The proposed merger of commodities giant Glencore and mining concern Xstrata was thrown even further into doubt on Tuesday after Glencore announced a drop in profits and admitted that disagreements with major shareholders remain unresolved.This content was published on August 21, 2012 - 17:31
The main sticking point in the $90 billion (SFr87.5 billion) deal to create the world’s largest single commodities entity – and the issue that forced a postponement of the vote from July - is Glencore’s valuation of Xstrata, in which it already has a 34 per cent stake.
Glencore has offered 2.8 of its shares for each of those from the mining group. Glencore chief executive Ivan Glasenberg said on Tuesday that he would not meet the demands of Qatar Holding – the Emirate state sovereign wealth fund that holds a 12 per cent stake in Xstrata – for 3.25 shares.
“If it [the merger] does not happen, it won’t be the end of the world,” Glasenberg told reporters as Glencore announced its first half results on Tuesday, adding that it was “not a must-do deal”.
Shareholders are due to vote on the proposal on September 7.
Glencore’s profits fell 26 per cent to $1.8 billion (SFr1.75 billion) in the first six months of 2012 compared with the same period in 2011, reflecting a pronounced slowdown in trading as the global economy cools as well as a drop in commodity prices.
Earlier this month, Zug-based Xstrata revealed a 42 per cent drop in operating profits to $2.5 billion.
At the start of the month, Xstrata chief executive Mick Davis said the combined companies would present a “more powerful business model” but stopped short of insisting that the merger should go ahead.
“The inherent capacity of Xstrata to generate value as a standalone company remains very, very powerful indeed,” he said.
Xstrata was founded in Switzerland in 1926 as Südelektra, investing in infrastructure projects, particularly in Latin America. It diversified into mining in the 1990s after being taken over by Marc Rich, who also founded the forerunner of Glencore.
After taking on its new name in 1999, Xstrata listed on the London stock exchange in 2002, buying several mines from Glencore at the same time.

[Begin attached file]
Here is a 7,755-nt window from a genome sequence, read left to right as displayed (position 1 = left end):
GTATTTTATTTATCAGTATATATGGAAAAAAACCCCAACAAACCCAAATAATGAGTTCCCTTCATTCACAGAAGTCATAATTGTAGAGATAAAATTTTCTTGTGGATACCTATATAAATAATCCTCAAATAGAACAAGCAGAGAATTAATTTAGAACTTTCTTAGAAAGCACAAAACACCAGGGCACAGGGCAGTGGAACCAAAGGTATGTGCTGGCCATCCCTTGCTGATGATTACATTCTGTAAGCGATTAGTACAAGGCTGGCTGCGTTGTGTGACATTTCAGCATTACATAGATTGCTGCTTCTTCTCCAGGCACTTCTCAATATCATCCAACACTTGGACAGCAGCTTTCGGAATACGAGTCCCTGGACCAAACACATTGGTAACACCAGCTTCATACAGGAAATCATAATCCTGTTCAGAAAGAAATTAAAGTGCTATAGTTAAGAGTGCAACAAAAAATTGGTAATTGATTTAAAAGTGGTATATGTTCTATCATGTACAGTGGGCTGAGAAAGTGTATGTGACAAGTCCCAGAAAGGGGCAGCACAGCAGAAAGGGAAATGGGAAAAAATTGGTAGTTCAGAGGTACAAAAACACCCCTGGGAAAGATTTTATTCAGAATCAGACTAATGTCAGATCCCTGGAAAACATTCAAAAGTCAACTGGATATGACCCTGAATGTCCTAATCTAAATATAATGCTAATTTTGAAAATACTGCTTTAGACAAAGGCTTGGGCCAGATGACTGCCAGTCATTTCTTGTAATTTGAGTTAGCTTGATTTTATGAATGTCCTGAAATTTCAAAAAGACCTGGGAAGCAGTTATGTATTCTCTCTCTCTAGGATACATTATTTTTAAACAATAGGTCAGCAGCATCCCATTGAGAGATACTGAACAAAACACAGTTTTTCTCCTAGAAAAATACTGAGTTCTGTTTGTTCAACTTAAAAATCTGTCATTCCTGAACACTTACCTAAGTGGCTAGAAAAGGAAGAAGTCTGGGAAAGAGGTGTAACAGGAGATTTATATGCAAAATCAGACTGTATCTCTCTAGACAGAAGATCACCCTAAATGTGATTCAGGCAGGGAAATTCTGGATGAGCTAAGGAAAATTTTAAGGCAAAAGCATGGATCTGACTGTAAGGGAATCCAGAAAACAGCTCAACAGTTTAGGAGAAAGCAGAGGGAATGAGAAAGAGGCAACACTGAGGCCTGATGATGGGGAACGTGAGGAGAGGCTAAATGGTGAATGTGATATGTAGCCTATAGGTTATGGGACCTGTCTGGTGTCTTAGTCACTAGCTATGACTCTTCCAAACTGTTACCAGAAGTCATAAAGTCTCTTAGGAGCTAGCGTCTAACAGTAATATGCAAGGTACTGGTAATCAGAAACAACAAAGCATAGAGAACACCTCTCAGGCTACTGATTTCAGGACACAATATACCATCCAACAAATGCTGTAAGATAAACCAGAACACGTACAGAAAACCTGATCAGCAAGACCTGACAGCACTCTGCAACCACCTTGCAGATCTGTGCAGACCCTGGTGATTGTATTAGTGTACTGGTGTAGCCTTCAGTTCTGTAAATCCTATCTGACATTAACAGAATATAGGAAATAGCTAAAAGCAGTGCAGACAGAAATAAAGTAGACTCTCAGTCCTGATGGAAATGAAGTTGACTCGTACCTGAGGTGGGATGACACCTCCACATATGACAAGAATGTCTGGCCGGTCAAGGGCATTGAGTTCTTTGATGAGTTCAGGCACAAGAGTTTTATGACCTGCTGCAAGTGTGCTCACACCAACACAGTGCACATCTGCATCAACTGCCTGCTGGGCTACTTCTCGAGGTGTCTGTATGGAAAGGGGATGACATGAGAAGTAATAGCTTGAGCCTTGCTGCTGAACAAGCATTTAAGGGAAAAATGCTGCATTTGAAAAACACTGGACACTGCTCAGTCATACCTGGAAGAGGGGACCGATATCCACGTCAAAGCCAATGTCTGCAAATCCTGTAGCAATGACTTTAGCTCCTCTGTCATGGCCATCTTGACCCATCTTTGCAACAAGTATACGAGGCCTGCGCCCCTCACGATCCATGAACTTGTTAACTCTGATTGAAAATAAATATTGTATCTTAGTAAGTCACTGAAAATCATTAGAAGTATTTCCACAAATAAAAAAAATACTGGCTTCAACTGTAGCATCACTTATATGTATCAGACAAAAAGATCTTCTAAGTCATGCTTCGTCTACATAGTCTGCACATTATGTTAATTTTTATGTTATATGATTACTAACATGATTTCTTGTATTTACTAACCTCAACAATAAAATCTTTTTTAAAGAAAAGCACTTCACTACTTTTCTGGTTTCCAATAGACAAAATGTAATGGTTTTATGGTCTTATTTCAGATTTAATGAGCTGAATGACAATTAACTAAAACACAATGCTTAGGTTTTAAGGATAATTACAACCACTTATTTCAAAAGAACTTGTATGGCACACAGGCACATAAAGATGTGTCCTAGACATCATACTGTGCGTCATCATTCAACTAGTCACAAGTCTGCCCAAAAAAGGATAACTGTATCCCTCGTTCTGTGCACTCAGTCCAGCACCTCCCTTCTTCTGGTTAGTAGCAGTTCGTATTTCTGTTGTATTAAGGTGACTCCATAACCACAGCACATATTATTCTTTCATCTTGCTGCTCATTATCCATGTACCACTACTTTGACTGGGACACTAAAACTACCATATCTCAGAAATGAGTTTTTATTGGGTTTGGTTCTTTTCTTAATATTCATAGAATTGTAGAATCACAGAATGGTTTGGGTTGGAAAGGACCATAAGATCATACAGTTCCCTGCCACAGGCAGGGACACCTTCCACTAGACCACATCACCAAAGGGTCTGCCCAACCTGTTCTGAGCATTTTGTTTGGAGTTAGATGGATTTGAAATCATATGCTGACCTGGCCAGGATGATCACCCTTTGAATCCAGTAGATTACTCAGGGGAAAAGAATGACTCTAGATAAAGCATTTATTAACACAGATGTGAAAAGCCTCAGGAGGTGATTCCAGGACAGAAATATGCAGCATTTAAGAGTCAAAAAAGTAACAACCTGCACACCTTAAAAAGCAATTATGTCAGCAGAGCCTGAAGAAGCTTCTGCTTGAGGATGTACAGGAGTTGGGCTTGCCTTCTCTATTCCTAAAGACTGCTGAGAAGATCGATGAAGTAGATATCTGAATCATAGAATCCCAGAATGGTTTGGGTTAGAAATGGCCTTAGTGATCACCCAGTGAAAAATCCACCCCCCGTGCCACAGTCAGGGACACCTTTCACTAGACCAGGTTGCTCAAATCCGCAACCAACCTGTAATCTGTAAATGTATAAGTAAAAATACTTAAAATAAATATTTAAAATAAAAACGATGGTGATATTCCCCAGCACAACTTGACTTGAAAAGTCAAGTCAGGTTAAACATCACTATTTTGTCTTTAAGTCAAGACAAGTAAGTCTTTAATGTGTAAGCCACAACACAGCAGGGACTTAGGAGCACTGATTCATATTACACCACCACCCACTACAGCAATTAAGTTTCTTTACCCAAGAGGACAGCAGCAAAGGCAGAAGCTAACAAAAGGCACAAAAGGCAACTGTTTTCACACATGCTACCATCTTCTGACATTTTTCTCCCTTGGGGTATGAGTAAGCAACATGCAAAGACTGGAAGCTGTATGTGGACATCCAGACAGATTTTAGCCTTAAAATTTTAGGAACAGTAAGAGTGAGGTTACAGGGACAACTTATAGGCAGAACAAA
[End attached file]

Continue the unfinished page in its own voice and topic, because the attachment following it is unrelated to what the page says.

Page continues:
Glencore also listed on the both the London and Hong Kong stock exchanges last year, from which time rumours began circulating that it wanted to merge with Xstrata.
But the merger has run into a series of problems as major shareholders, most notably Qatar Holding, has questioned the economics of the deal. After compromising on how much executives would pocket if the deal goes ahead, the valuation conflict now threatens to derail the whole proposal.
If the merger between Glencore and Xstrata goes ahead, the company will be headquartered in Switzerland.
It will have assets and projects in 33 countries, and employ around 130,000 employees.
Glencore Xstrata’s mining assets will include more than 100 mines, 30 concentrators, 25 base metals smelters, eight copper solvent extraction plants, four copper electro-winning plants, eight base metals refineries and precious metals refineries.
A global network of warehouses with 1.5 million tons of concentrate and metal storage capacity and access to 100 tank farms/oil terminals worldwide.
Glencore Xstrata’s agricultural assets will include 270,000 hectares of leased/owned farmland.
Over 200 vessels owned, leased or commercially managed for the oil business.
Access to and ownership of many ports.End of insertion
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